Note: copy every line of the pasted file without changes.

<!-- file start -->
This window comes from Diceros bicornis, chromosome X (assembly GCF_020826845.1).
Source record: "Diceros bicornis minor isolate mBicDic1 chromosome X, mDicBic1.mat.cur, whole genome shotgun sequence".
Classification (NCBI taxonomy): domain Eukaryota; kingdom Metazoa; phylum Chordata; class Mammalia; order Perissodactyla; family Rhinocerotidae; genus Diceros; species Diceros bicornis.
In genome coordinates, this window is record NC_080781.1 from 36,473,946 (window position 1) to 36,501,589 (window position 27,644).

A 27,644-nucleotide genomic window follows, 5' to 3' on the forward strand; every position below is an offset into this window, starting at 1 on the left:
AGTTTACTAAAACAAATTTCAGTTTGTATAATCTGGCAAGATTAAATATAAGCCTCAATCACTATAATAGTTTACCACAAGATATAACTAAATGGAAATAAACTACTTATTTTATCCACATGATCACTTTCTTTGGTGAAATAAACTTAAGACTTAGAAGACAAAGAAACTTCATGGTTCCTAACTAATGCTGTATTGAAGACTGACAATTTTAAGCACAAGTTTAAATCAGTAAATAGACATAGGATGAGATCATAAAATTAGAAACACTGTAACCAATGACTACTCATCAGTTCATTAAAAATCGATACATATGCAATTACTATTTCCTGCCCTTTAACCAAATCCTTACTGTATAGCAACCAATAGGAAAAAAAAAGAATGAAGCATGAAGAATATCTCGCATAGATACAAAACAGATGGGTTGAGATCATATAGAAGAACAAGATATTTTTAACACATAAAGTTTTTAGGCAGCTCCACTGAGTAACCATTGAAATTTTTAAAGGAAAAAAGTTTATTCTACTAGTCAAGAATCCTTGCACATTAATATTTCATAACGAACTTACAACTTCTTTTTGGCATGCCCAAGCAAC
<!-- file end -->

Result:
This window comes from Diceros bicornis, chromosome X (assembly GCF_020826845.1).
Source record: "Diceros bicornis minor isolate mBicDic1 chromosome X, mDicBic1.mat.cur, whole genome shotgun sequence".
Classification (NCBI taxonomy): domain Eukaryota; kingdom Metazoa; phylum Chordata; class Mammalia; order Perissodactyla; family Rhinocerotidae; genus Diceros; species Diceros bicornis.
In genome coordinates, this window is record NC_080781.1 from 36,473,946 (window position 1) to 36,501,589 (window position 27,644).

A 27,644-nucleotide genomic window follows, 5' to 3' on the forward strand; every position below is an offset into this window, starting at 1 on the left:
AGTTTACTAAAACAAATTTCAGTTTGTATAATCTGGCAAGATTAAATATAAGCCTCAATCACTATAATAGTTTACCACAAGATATAACTAAATGGAAATAAACTACTTATTTTATCCACATGATCACTTTCTTTGGTGAAATAAACTTAAGACTTAGAAGACAAAGAAACTTCATGGTTCCTAACTAATGCTGTATTGAAGACTGACAATTTTAAGCACAAGTTTAAATCAGTAAATAGACATAGGATGAGATCATAAAATTAGAAACACTGTAACCAATGACTACTCATCAGTTCATTAAAAATCGATACATATGCAATTACTATTTCCTGCCCTTTAACCAAATCCTTACTGTATAGCAACCAATAGGAAAAAAAAAGAATGAAGCATGAAGAATATCTCGCATAGATACAAAACAGATGGGTTGAGATCATATAGAAGAACAAGATATTTTTAACACATAAAGTTTTTAGGCAGCTCCACTGAGTAACCATTGAAATTTTTAAAGGAAAAAAGTTTATTCTACTAGTCAAGAATCCTTGCACATTAATATTTCATAACGAACTTACAACTTCTTTTTGGCATGCCCAAGCAAC